Thanks, Bacterius, as you may have already noticed, it's all Greek to me.:eek: But I enjoy reading it very much...(Happy)
 
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  • #5

anemone

MHB POTW Director
Staff member
Feb 14, 2012
3,676
You can use the well known relations...

$\displaystyle \sum_{k=1}^{n} k^{2} = \frac{n\ (n+1)}{2}\ \frac{2 n +1}{3}$ (1)

$\displaystyle \sum_{k=1}^{n} k^{4} = \frac{n\ (n+1)}{2}\ \frac{2 n +1}{3}\ \frac{3 n^{2} + 3 n -1}{5} $ (2)

... but I doubt that that is a more comfortable way respect to direct computation...

Kind regards

$\chi$ $\sigma$
Thanks, chisigma...what you've suggested has certainly given me food for thought, but I've got to run now, I will work with it to check if your suggestion could be simplified out neatly and that we don't have to deal with bigger figures too.
 

Opalg

MHB Oldtimer
Staff member
Feb 7, 2012
2,702
Problem:

Find the value of $\displaystyle \frac{1^4+2007^4+2008^4}{1^2+2007^2+2008^2}$.

My Attempt:

For the numerator, I expand them using the Binomial Theorem and get:

$\displaystyle 1^4+2007^4+2008^4$

$\displaystyle=1+(2000+7)^4+(2000+8)^4$

$\displaystyle
=1+2000^4+4(2000)^3(7)^1+6(2000)^2(7)^2+4(2000)^1(7)^3+7^4$

$\displaystyle
+2000^4+4(2000)^3(8)^1+6(2000)^2(8)^2+4(2000)^1(8)^3+8^4$

$\displaystyle
=2(2000^4)+60(2000)^3+678(2000)^2+3420(2000)+6498$


I do the same for the denominator and get:

$\displaystyle 1^2+2007^2+2008^2$

$\displaystyle=1+(2000+7)^2+(2000+8)^2$

$\displaystyle=1+(2000)^2+14(2000)+49+(2000)^2+16(2000)+64$

$\displaystyle=2(2000^2)+30(2000)+114$



I noticed that if I square the denominator, I get twice the value as the numerator, let's see...

$\displaystyle (1^2+2007^2+2008^2)^2$

$\displaystyle
=4(2000^4)+120(2000)^3+1356(2000)^2+6840(2000)+12996$

$\displaystyle
=2(2(2000^4)+60(2000)^3+678(2000)^2+3420(2000)+6498)$


So, we can say that
$\displaystyle \frac{1^4+2007^4+2008^4}{(1^2+2007^2+2008^2)^2}= \frac{1}{2}$

Therefore,
$\displaystyle \frac{1^4+2007^4+2008^4}{1^2+2007^2+2008^2}=\frac{1}{2}(1^2+2007^2+2008^2)=\frac{1}{2} (2(2000^2)+30(2000)+114)=4,030,057$


My question is, are there any other approaches to solve this problem?

Thanks in advance.
I think that the OP's solution is as good as you can get. My approach was to calculate $1+x^4+(x+1)^4 = 2(x^4+2x^3+3x^2 + 2x+1) = 2(x^2+x+1)^2$, and $1+x^2+(x+1)^2 = 2(x^2+x+1)$, so that $$\frac{1+x^4+(x+1)^4}{1+x^2+(x+1)^2} = \frac{2(x^2+x+1)^2}{2(x^2+x+1)} = x^2+x+1.$$ That is the same as what anemone did for $x=2007$. Then when you use the fact that $2007 = 2000 + 7$, you easily get the answer $4030057$.
 

ZaidAlyafey

Well-known member
MHB Math Helper
Jan 17, 2013
1,667
I think that the OP's solution is as good as you can get. My approach was to calculate $1+x^4+(x+1)^4 = 2(x^4+2x^3+3x^2 + 2x+1) = 2(x^2+x+1)^2$, and $1+x^2+(x+1)^2 = 2(x^2+x+1)$, so that $$\frac{1+x^4+(x+1)^4}{1+x^2+(x+1)^2} = \frac{2(x^2+x+1)^2}{2(x^2+x+1)} = x^2+x+1.$$ That is the same as what anemone did for $x=2007$. Then when you use the fact that $2007 = 2000 + 7$, you easily get the answer $4030057$.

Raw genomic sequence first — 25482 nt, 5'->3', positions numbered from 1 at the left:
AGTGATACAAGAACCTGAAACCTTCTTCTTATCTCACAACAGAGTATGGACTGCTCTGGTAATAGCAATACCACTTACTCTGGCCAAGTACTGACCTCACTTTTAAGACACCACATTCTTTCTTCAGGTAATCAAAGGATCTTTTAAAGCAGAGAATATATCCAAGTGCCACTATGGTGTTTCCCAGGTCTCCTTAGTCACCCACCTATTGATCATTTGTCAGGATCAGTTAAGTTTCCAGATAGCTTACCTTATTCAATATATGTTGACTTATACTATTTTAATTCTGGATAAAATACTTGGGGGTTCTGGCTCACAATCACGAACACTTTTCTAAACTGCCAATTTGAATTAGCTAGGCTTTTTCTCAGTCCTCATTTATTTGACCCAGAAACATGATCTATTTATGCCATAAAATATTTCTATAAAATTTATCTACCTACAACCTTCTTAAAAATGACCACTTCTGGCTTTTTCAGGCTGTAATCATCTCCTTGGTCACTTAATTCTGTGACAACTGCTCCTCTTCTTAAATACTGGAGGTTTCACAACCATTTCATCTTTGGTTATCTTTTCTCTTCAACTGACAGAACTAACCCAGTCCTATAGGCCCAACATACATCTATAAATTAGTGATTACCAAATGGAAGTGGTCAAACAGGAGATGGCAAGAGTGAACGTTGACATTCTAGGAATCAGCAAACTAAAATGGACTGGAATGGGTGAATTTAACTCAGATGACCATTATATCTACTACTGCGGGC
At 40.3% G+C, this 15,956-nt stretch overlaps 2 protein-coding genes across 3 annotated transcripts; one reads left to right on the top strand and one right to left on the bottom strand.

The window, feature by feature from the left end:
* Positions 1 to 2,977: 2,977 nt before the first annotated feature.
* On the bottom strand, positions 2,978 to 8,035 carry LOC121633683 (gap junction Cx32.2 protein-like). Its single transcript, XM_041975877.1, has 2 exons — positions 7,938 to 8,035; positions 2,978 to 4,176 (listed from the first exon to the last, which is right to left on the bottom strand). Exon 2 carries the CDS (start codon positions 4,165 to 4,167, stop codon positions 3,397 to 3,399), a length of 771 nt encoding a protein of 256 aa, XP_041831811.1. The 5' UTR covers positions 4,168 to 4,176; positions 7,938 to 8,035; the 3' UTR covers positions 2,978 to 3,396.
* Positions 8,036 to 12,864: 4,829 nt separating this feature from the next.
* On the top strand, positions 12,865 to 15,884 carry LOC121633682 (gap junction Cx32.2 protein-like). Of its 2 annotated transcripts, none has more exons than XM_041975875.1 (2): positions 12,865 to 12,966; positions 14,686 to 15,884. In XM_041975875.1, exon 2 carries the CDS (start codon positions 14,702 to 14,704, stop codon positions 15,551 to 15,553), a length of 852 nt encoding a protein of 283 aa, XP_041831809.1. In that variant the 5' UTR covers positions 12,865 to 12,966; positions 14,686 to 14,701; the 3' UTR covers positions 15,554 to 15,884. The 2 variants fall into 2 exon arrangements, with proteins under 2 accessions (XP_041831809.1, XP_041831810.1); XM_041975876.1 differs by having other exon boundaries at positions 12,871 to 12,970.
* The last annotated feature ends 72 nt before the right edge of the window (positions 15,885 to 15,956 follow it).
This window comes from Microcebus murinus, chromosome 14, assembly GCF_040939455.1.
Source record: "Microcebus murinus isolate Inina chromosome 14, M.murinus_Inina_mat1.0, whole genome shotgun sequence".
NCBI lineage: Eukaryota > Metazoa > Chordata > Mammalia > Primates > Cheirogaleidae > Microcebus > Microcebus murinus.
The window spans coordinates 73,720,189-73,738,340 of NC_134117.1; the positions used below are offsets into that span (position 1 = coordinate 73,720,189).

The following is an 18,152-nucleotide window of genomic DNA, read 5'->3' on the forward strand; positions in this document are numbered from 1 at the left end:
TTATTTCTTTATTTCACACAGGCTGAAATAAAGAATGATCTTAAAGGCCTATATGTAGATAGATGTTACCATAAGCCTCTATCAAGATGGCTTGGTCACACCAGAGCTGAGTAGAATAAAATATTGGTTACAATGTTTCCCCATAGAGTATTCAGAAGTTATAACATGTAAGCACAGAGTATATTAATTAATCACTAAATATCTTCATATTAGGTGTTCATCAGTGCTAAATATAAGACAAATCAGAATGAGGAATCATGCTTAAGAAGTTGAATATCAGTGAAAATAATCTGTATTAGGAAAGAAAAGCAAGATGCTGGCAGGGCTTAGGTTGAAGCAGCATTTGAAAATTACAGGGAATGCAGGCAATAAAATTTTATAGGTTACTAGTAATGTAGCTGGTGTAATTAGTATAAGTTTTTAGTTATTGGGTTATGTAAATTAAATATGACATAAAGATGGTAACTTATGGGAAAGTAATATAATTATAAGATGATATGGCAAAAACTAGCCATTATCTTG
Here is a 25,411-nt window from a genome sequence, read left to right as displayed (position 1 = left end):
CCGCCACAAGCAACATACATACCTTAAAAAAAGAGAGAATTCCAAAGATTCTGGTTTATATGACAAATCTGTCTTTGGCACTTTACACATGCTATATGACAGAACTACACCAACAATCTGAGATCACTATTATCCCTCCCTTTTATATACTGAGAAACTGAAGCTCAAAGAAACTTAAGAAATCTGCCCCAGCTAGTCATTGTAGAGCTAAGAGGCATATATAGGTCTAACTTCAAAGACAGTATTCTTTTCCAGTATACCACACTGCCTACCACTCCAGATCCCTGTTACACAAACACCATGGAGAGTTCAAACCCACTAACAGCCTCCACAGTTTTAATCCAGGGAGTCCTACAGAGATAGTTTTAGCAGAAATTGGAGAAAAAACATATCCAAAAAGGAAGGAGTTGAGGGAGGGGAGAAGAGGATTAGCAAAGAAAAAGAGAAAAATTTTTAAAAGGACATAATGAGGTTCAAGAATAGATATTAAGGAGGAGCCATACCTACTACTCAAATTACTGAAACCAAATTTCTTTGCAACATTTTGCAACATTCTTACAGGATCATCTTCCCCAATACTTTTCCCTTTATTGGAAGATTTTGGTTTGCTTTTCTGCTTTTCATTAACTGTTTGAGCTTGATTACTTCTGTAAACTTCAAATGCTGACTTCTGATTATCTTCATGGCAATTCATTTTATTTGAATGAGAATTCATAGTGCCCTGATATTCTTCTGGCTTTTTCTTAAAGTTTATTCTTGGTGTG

I was trying to post this , but the browser just crashed ... :)
 
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  • #8

anemone

MHB POTW Director
Staff member
Feb 14, 2012
3,676
I think that the OP's solution is as good as you can get. My approach was to calculate $1+x^4+(x+1)^4 = 2(x^4+2x^3+3x^2 + 2x+1) = 2(x^2+x+1)^2$, and $1+x^2+(x+1)^2 = 2(x^2+x+1)$, so that $$\frac{1+x^4+(x+1)^4}{1+x^2+(x+1)^2} = \frac{2(x^2+x+1)^2}{2(x^2+x+1)} = x^2+x+1.$$ That is the same as what anemone did for $x=2007$. Then when you use the fact that $2007 = 2000 + 7$, you easily get the answer $4030057$.
Hi Opalg, your approach is much more better than mine because I didn't think of $2(x^4+2x^3+3x^2 + 2x+1)$ could be factorized as $ 2(x^2+x+1)^2$, thanks for giving me a lot of inspirations (both in the past and now) on how to tackle a maths problem more effectively.

Thanks!:)
 

soroban

Well-known member
Feb 2, 2012
409
Hello, anemone

I have a different approach.
I wouldn't claim that it is "better".


$\text{Evaluate: }\:N \;=\;\dfrac{2008^4+2007^4 + 1^4}{2008^2 + 2007^2+1^2}$

Let $u \:=\:2008$

We have: .$N \;=\;\dfrac{u^4 + (u-1)^4 + 1}{u^2 + (u-1)^2 + 1} \;=\;\dfrac{u^4+u^4-4u^3+6u^2-4u+1+1}{u^2+u^2-2u+1+1} $

. . . . . . . . . .$=\; \dfrac{2u^4-4u^3 + 6u^2 - 4u + 2}{2u^2-2u+2} \;=\;\dfrac{2(u^4-2u^3+3u^2 - 2u + 1)}{2(u^2-u+1)} $

. . . . . . . . . .$=\;\dfrac{u^4-2u^3 + 3u^2 - 2u + 1}{u^2-u+1} \;=\;\dfrac{(u^2-u+1)(u^2-u+1)}{u^2-u+1} $

. . . . . . . . . .$=\;u^2-u+1$


Back-substitute: .$N \;=\;2008^2 - 2008 + 1 \;=\;4,\!030,\!057$
 

ZaidAlyafey

Well-known member
MHB Math Helper
Jan 17, 2013
1,667

$=\;\dfrac{u^4-2u^3 + 3u^2 - 2u + 1}{u^2-u+1} \;=\;\dfrac{(u^2-u+1)(u^2-u+1)}{u^2-u+1} $

. . . . . . . . . .$=\;u^2-u+1$


Just in case factorizing isn't clear , long division will do the task ...